In Los Angeles, the O.J. Simpson Case Defined a Turbulent Era

It would become an indelible memory for those who could not help but watch and watch and watch: a white Ford Bronco steadily traveling along the cleared freeways of Southern California, a trail of police cars not far behind.

Its passenger, of course, was O.J. Simpson, and the two-hour chase on June 17, 1994, that interrupted regular programming transfixed a nation.

“I watched it until it ended. I wasn’t getting off the TV. Who was getting off the TV on a chase like that?” said Richard Smith, 67, who gathered that day with his family to see it all unfold on television in their South Los Angeles apartment.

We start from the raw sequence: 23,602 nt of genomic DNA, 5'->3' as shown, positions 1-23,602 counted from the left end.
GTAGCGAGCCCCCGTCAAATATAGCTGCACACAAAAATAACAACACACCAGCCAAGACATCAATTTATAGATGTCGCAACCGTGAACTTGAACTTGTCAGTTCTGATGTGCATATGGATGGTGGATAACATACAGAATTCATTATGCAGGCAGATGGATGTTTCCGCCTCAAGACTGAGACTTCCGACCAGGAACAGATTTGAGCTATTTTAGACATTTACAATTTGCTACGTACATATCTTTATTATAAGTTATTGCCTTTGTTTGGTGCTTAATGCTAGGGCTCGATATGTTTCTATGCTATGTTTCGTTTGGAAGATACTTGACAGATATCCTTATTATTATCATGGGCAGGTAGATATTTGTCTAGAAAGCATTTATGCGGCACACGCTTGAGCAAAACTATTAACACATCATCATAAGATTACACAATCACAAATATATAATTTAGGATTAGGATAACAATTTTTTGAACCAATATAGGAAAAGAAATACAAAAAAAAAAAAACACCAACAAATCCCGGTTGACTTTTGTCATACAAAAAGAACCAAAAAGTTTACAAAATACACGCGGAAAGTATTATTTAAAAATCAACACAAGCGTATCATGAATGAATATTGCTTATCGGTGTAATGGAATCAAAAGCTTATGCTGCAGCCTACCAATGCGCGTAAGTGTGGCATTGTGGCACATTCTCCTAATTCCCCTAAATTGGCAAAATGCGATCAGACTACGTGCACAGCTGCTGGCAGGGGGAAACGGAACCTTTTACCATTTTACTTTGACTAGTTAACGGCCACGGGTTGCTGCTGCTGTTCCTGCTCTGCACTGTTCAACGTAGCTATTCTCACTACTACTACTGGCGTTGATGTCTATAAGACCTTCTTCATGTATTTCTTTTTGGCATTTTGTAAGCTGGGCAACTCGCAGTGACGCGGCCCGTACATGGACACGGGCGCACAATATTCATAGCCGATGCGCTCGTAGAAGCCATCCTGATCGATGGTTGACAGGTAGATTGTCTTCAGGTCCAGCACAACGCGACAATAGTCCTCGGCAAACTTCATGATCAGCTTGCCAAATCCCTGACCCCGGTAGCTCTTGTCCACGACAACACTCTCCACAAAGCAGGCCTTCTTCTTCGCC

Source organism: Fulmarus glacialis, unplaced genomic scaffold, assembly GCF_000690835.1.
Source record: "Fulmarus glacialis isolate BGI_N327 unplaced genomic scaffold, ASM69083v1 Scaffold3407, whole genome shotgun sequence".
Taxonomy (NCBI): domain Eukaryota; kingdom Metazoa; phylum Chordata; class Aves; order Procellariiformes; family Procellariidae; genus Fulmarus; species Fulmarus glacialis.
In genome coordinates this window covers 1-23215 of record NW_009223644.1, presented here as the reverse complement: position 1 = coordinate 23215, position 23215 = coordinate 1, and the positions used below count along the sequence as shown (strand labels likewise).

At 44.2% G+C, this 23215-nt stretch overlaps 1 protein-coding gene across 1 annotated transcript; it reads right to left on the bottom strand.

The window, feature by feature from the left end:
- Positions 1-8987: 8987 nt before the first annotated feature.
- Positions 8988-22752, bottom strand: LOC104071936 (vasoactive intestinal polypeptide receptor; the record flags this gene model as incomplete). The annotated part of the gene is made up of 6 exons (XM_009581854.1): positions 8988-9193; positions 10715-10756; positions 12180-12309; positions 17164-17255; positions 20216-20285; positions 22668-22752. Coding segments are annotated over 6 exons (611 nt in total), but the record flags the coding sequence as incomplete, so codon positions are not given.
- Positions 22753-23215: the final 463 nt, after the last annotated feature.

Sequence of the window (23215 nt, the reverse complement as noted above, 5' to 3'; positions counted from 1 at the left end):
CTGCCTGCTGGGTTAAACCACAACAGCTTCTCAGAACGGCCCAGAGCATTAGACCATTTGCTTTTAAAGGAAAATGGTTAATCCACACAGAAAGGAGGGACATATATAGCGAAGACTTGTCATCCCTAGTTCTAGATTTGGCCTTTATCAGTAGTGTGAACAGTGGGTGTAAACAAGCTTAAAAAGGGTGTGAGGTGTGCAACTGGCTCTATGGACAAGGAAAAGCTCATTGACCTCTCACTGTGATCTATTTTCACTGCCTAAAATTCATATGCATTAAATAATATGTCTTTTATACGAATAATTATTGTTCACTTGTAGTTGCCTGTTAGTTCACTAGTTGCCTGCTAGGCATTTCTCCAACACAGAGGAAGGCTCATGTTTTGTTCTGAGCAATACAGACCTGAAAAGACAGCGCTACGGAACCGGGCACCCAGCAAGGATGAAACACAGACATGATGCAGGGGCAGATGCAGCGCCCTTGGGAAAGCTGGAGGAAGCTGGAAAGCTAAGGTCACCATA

The saga of Mr. Simpson, from the chase to the criminal trial to the aftermath, would be followed, debated and dissected closely by millions, etching itself into Los Angeles history and thrusting the city into what seemed the center of the universe.

On Thursday, as news spread of Mr. Simpson’s death at 76 from cancer, many residents were forced to reminisce about events that felt distinctly personal, touching on issues of race and celebrity that had long hit close to home in Southern California. And the case had played out on their home turf only a handful of years after the Rodney King beating and the Los Angeles riots.

Mr. Simpson, at the time, was seen as someone who had transcended the tense and deadly relationship other Black Angelenos had with law enforcement. Soaring above his impoverished beginnings, he had carved out an international show business career and lived in the affluent enclave of Brentwood.

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